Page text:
Turtle Nursery: Each turtle admitted to KTTC – once stabilized with fluids, painkillers, antibiotics, and wound management – is x-rayed to check for internal injuries and to see the females are still carrying eggs. If there are eggs, we provide the turtle with a nesting box, so she can lay her eggs naturally. The eggs are then moved to a nest container and incubated in our Turtle Nursery. The 350 turtles successfully hatched last season were from four different turtle species, and most were quickly released back in the ponds and marshes near to where their mother was found. 120 babies were kept over the winter, to give them more of a “headstart” in life, and are now being released. Once we have more space available we will be able to offer more hatchlings the benefit of a “headstart”.
KTTC has been at full capacity throughout the winter months with over 200 turtles in our care, many of which were too injured to be released in the fall. As we now arrange their releases, the phones are ringing and newly injured turtles are arriving at the centre daily. KTTC Staff and volunteers in our Turtle Care and Turtle Taxi programs are busy training, preparing, and bracing for the new season. 2012 promises to be another record-breaker!
But Wait! We Need Your Help!
Unfortunately, we are still facing one of our biggest obstacles yet… LACK OF SPACE! While our current building could easily manage the 50-80 injured turtles that we used to admit, we now are admitting 10 times that number!! We have become a victim of our own success, and are quickly outgrowing our resources and running out of space. The need for a new building is becoming desperate as we try to cram more and more turtles into our tiny 1,500 square feet of space. If we do not find a new building soon, we will be forced to confront the reality of limiting the number of turtles we are able to admit in 2012. To admit more turtles than our space allows would jeopardize the overall quality of care we are able to give to ALL of our turtle patients! We have been busy training a large group of amazing turtle care volunteers who are more than willing to help us care for more and more turtles, but frustratingly, we simply lack the space to do so.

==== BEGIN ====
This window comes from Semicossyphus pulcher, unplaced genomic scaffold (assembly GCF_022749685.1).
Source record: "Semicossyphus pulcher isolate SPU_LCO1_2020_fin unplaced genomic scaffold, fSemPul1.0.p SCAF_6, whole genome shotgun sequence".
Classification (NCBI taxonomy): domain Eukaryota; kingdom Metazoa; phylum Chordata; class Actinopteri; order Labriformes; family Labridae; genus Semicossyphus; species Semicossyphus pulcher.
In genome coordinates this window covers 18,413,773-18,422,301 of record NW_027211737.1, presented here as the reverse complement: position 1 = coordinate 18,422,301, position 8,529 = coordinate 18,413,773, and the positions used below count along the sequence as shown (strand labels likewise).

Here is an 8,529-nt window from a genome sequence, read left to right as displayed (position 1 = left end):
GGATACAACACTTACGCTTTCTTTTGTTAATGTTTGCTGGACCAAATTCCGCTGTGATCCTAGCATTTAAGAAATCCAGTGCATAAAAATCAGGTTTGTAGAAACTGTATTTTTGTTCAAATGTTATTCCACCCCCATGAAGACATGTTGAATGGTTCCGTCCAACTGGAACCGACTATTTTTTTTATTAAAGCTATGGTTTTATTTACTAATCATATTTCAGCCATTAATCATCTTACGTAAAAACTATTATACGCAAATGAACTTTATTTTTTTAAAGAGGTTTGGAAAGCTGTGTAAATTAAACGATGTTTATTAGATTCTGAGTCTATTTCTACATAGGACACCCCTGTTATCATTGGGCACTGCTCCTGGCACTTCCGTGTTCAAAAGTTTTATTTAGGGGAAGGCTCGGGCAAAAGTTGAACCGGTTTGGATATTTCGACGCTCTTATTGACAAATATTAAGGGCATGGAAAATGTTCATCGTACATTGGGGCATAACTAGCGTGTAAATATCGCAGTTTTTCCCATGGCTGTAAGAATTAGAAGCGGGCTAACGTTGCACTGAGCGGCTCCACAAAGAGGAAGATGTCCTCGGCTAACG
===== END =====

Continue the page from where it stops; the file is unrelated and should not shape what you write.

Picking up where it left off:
Please spread the word! We need to secure a building that KTTC can grow into, so we can continue to provide high-quality, specialized care to the turtles injured on Ontario’s roadways.
As we dive headfirst into the new season, we also need your help to be able to provide the best medical and rehabilitative care to Ontario’s turtles. The cost of the various medications and medical supplies, as well as specialized food, lighting, filters, tanks, etc., adds up quickly. Turtles are very slow to heal and often remain in our care for a full year! Please make a donation, or contact us if you have a potential source for the donation of supplies.
Donate or become a member today to support KTTC in our ongoing efforts to help secure a place for turtles in Ontario for generations to come!
Thank you for your support and for helping us help turtles!
Dr. Sue Carstairs,
Kawartha Turtle Trauma Centre